On the existence of rational operators  Printable Version + Tetration Forum (https://math.eretrandre.org/tetrationforum) + Forum: Tetration and Related Topics (https://math.eretrandre.org/tetrationforum/forumdisplay.php?fid=1) + Forum: Mathematical and General Discussion (https://math.eretrandre.org/tetrationforum/forumdisplay.php?fid=3) + Thread: On the existence of rational operators (/showthread.php?tid=546) Pages:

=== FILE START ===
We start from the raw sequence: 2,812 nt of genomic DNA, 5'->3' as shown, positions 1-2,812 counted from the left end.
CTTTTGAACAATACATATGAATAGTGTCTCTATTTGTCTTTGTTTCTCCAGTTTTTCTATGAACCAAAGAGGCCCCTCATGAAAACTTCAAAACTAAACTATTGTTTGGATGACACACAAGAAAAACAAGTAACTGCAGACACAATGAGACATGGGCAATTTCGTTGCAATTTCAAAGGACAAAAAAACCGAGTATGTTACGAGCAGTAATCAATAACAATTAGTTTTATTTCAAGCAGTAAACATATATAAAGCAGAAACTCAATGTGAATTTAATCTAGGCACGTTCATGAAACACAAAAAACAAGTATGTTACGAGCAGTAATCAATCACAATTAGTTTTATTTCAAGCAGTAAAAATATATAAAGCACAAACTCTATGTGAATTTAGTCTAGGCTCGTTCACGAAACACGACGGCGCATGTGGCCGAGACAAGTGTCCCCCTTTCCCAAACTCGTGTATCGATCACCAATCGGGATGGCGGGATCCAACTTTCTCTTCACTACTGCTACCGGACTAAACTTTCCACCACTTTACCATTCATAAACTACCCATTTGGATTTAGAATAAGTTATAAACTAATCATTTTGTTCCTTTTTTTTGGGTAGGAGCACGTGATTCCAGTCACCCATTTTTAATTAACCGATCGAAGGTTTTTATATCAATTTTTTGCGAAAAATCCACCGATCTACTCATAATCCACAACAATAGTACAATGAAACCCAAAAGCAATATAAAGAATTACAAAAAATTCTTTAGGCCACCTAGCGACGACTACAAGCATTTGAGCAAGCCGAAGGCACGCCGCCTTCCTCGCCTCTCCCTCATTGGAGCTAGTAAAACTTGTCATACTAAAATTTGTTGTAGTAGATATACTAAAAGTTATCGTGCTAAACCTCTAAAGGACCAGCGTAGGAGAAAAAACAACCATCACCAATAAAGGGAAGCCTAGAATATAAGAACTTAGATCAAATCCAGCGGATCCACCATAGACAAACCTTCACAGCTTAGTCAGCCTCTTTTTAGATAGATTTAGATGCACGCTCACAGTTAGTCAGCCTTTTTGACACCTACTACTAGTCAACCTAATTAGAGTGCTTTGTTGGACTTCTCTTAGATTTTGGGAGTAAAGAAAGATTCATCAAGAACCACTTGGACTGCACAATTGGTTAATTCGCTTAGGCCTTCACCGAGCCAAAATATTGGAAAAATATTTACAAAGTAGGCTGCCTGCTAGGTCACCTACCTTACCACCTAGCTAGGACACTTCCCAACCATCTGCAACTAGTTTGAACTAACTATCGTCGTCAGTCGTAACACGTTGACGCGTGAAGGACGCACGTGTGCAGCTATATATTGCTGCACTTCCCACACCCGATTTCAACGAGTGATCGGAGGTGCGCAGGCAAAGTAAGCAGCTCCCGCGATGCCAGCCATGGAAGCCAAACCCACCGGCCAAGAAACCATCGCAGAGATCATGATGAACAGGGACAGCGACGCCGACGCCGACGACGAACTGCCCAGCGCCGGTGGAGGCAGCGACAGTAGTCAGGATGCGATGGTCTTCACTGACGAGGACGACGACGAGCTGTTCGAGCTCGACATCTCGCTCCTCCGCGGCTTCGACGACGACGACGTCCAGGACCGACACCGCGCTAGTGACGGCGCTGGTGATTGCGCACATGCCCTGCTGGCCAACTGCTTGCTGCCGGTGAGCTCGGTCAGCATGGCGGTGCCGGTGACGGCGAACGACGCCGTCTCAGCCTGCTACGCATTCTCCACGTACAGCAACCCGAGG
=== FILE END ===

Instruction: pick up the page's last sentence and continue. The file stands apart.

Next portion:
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RE: On the existence of rational operators  JmsNxn  12/20/2010 (12/20/2010, 08:28 PM)sheldonison Wrote:(12/20/2010, 07:01 PM)JmsNxn Wrote: A taylor series expansion could only work if one also has a slog taylor series expansion. If you give me that I'd be happy to make a graph over domain [0, 2].Here it is. Taylor series for , which will converge nicely for z in the range [0..2]. If z<0, take before generating slog(z1)1. If z>2, iterate , before generating slog(z1)+n, so that z is in the range [0..2]. window screen [xmin = 0, xmax =2, ymin=0, ymax = 10] I'm not liking the way this looks either (don't worry, I used the same algorithm you defined). Are there any other ways to extend tetration that I can try? Hopefully one of them will make the graph without any angles. If not, I guess it just expresses a very odd connection. The function 2 {x} 3 is defined piecewise, so I guess it's just the way it is :/. RE: On the existence of rational operators  JmsNxn  03/11/2011 I've come up with a new idea attached to rational operators. It first involves defining a new set of operators that behave as addition, Tommy_r already noted them and talked about the distribution law, he even talked a bit about what I'm getting at except he didn't fully get at it: 0 <= q <= 1; q:ln(x) = exp^[q](x) x {q} y = q:ln(q:ln(x) + q:ln(y)) I should prove some lemmas so we have something to work with: q:ln(x + x) = q:ln(x) {q} q:ln(x) q:ln(2 * x) = q:ln(x) {1q} q:ln(2) q:ln(x) {q} q:ln(x) = q:ln(x) {1q} q:ln(2) which by induction becomes x {1q} q:ln(n) = x {q} x {q} x .... n times This is why I chose to index these operations with negative values because they do not obey the fundamental law of recursion. They do however behave as addition: q:ln(x * (y + a)) = q:ln(xy + xa) q:ln(x) {1q} q:ln(y+a) = q:ln(xy) {q} q:ln(xa) q:ln(x) {1q} (q:ln(y) {1q} q:ln(a)) = (q:ln(x) {1q} q:ln(y)) {q} (q:ln(x) {1q} q:ln(a)) which simplified is: x {1q} (y {q} a) = (x {1q} y) {q} (x {1q} a) Now we have a full ring of operators, exactly as there's addition (+) and multiplication (*) and exponentiation (^), now there's {q} which behaves as addition, {1q} which behaves as multiplication, and {2q} which behaves as exponentiation. Given this final lemma we can create a new calculus. if S(x) is the identity function: q:ln(x + 0) = q:ln(x) {q} q:ln(0) = q:ln(x) therefore S(q) = q:ln(0) and therefore there is a pole at S(1) and there is no identity for operator {1} Now we must prove as 0 is to multiplication, S(q) is to {1q} (which holds for q=1, since technically S(1) is infinity and x + inf = inf which is parallel to multiplication by zero equaling zero). q:ln(x {1q} q:ln(0)) = q:ln(x) * 0 = 0 therefore: x {1q} q:ln(0) = q:ln(0) and q:ln(0) = S(q) with this, we can now create the fundamental theorem of logarithmic semi operator calculus: q:d/dx f(x) = lim h>S(q) [f(x {q} h) }q{ f(x)] }1q{ h Note that 0:d/dx f(x) = d/dx f(x), and that 1:d/dx f(x) is a pole of negative inf. Here are some laws, they turn out exactly the same: q:d/dx f(x) {q} g(x) = q:d/dx f(x) {q} q:d/dx g(x) which is the law that states differentiation is distributable over addition. q:d/dx f(x) {1q} g(x) = [q:d/dx f(x) {1q} g(x)] {q} [f(x) {1q} q:d/dx g(x)] which is the product rule. The chain rule is applicable, it becomes: q:d/dx f(g(x)) = q:d/dg(x) f(g(x)) {1q} q:d/dx g(x) With this you can see that every operation you do with derivatives, you can do a parallel operation with just "lowered" operator power. Here comes the sweet part, we can now invent lower operator polynomials and then transform that knowledge into lower operator Taylor series and invent a definition of semioperator analytic functions q:d/dx x {2q} n = q:ln(n) {1q} (x {2q} (n1)) This derivative is a result of the normal power rule proof, but at the end when you collect n amount of x^(n1), you must convert that to q:ln(n) because {q} is not proper recursive. Now we can develop a taylor series, if X(n=0, y, q) An = A1 {q} A2 ... {q} Ay and q:n! = q:ln(1) {1q} q:ln(2) {1q} ... q:ln(n) = q:ln(n!) q:0! = S(1q) q:1! = S(1q) f(x) = X(n=0, inf., q) [S(1q) }1q{ q:n!] {1q} q:d^n/dx^n f(a) {1q} [(x }q{ a) {2q} n] We can now create the lower operator sine function, the lower operator exponential function which will have the same relationship: exp_q(x) = X(n=0, inf, q) (S(1q) }1q{ q:n!) {1q} (x {2q} n) sin_q(x) = X(n=0, inf., q) ((S(1q) {2q} n) }1q{ q:(2n+1)!) {1q} (x {2q} 2n+1) cos_q(x) = X(n=0, inf, q) ((S(1q) {2q} n) }1q{ q:2n!) {1q} (x {2q} 2n+1) Which may look messy at first, is just the normal sin cos exp taylor series with every operator lowered by q and the q:ln taken of the factorial to account for the false recursion in operator {q}. if we create J(q) such that J(q) {q} J(q) = S(q) and therefore J(1) = i, and J(0) = 0. In a perfect world J(0.5) = 0.5 * i, but this is false. J(q) = S(q) {1+q} 1/2 = q:ln(q:ln(S(q))*1/2) we can now generalize euler's formula to exp_q(x {1q} J(1q)) = cos_q(x) {q} (J(1q) {1q} sin_q(x)) q:d/dx exp_q(x) = exp_q(x), as well I'm trying to look into extending all of analytic calculus into logarithmic semioperator calculus. So far it's very difficult to take the "qderivative" of any ordinary function. And because of a certain law, the lowered exponential function, b{2q} x, is indifferentiable. There, that's all of it. I hope some of you have opinions. PS: I also wanted to ask, does anyone think that choosing an erratic base for the operators might make the transition of 2 {x} 3 more smooth unlike how it is now? It's a shame really because every other transformation is very very nice, like f(x) = 1 }1q{ x, and varying q bit by bit. RE: On the existence of rational operators  JmsNxn  03/19/2011 I have a discovery that starts to legitimize logarithmic semioperator calculus. given: q:d/dx f(x) = lim h>S(q) [f(x{q}h) }q{ f(x)] }1q{ h I can prove that q:d/dx e^x = e^x or that if we lower the operators involved in the difference quotient by any value 0 <= q < 1; and change h's limit from zero (the additive identity) to S(q) (the lowered additive identity), e^x is still it's own output.